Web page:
What is GOOD Psychological Testing?

Updated: Jan 22

Written by Dr. Lindsey Dogali from psychtesting4kids.com

Reposted with permission by NeurodiverCity.


Dr. Lindsey Dogali is a licensed clinical psychologist located in Bethesda, MD specializing in assessment of dyslexia and other learning disabilities, ADHD and executive functioning issues, and anxiety and related social/emotional concerns. Dr. Dogali is passionate about helping families get answers as to why their child may be struggling in school, at home, with peers, or otherwise. This is very rewarding and motivating for Dr. Dogali and keeps her focused on providing excellent evidenced-based evaluations. Dr. Dogali’s goal is to make the testing experience as enjoyable as possible for your child or teen, and to ensure that you, as a parent, feel heard and supported throughout the process.


What is GOOD Psychological Testing? Psychological testing is a complex subject and can be overwhelming for parents and children. If you or your child have been referred for psychological testing, I imagine you have many questions about what type of testing you need and what to expect from the evaluation. My blog post will help parents make an informed choice about where to seek an evaluation.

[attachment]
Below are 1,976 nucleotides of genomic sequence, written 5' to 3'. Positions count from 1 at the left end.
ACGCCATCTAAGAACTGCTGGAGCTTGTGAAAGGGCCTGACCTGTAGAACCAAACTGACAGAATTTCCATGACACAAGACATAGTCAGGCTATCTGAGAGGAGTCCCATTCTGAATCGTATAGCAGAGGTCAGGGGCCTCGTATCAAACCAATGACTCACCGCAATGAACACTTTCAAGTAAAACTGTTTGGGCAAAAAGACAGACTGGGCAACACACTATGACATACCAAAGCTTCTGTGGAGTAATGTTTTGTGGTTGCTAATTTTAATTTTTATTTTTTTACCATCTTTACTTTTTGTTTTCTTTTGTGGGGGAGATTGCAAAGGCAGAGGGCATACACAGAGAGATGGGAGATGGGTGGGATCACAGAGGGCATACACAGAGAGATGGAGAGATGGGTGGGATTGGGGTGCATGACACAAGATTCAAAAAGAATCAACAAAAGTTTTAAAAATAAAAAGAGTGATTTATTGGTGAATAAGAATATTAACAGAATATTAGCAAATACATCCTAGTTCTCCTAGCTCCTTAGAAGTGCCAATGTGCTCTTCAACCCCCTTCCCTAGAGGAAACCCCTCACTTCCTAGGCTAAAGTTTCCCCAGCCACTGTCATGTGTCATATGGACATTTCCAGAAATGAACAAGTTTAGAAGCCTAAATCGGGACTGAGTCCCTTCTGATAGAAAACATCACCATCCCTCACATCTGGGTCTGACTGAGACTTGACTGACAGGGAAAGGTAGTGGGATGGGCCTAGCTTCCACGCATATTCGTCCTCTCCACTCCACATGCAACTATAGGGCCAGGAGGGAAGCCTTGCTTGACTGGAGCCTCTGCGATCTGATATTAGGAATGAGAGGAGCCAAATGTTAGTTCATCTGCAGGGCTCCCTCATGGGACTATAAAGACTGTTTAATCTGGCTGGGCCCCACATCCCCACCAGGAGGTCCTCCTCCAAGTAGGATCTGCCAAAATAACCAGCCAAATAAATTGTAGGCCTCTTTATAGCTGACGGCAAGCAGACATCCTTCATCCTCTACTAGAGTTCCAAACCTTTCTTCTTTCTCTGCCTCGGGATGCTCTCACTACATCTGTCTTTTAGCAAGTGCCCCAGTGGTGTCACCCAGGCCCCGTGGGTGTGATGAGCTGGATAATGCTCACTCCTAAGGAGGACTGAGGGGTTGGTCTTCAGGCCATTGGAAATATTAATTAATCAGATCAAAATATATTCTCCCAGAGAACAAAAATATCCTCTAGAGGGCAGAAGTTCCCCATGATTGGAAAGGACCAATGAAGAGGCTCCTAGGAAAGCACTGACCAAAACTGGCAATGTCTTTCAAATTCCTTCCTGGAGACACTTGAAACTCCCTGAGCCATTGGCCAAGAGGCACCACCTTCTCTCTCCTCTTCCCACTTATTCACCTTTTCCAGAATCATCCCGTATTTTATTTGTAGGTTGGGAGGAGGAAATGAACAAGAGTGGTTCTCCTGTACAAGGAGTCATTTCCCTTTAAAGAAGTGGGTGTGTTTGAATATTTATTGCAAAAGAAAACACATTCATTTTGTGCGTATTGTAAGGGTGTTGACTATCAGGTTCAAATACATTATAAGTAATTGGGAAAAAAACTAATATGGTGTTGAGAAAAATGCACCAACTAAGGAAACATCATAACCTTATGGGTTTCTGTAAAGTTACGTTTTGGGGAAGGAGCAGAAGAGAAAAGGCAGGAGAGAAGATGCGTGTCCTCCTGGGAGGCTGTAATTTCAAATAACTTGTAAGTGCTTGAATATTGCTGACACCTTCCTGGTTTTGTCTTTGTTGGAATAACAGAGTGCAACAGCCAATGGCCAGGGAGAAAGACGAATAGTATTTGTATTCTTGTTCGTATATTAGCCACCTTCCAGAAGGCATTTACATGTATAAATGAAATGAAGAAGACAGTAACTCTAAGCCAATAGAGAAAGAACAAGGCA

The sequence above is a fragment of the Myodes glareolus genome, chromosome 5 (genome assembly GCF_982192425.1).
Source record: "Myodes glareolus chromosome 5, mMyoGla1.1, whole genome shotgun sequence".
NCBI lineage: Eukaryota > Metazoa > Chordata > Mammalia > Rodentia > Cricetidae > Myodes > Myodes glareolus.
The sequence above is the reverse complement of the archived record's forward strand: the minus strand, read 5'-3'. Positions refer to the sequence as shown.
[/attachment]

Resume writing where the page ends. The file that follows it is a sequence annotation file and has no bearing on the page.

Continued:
Type of Evaluation (Terms Used): The different terms used to refer to evaluations (“neuropsychological” vs “psychoeducational” vs “psychological”) all sound similar and can be very confusing. Sometimes the terms are used interchangeably, but there are some key differences. One main difference refers to the specific training of the clinician: psychological testing refers to testing conducted by a licensed clinical psychologist; neuropsychological testing is conducted by a neuropsychologist; psychoeducational testing can be conducted by a school psychologist. When testing is conducted in a school setting, pay close attention to the credentials of the evaluator. Sometimes, the tests are administered by a special education teacher who does not have proper training. Regardless of the term used, it is more important to ask the questions, “what are the credentials of the evaluator?” and “what areas will be assessed in the evaluation?”  Credentials/Training of Evaluator:  For a comprehensive evaluation, you must go to either a licensed clinical psychologist or a neuropsychologist. These are doctoral-level (Ph.D.) mental health professionals with extensive background training in normal human development as well as cognitive, emotional, behavioral, and mental health disorders. They have completed rigorous training consisting of 7-10 years of education and supervised clinical experience before being eligible to receive a license to practice independently. For instance, you can view my background training and credentials here. At some larger private practices and hospital settings, testing technicians or psychometrists are used to administer some or all the tests. Testing technicians are often graduate students enrolled in a doctoral-level program who are obtaining supervised training. While this is great experience for the doctoral students (I personally did this throughout graduate school!), this may NOT be the best choice for your family. Testing technicians have less experience than a doctor in administration and interpretation of the tests. And, the best diagnostic tool available is really the clinician themselves- the clinical experience, behavioral observations, and intuition of a seasoned psychologist is irreplaceable. Therefore, I highly recommend ensuring that the person in the room with your child during the assessment is a licensed clinical psychologist.  Expertise of psychologist:  Not all psychologists are equal! Not only are the training and credentials important, but you must seek out a doctor with expertise that pertains to the kind of evaluation you need (i.e., ADHD, dyslexia, autism spectrum disorder, etc.). As an example, in the world of dyslexia assessment, going to a doctor with expertise is absolutely critical. Otherwise, the subtle signs of dyslexia can be so easily missed.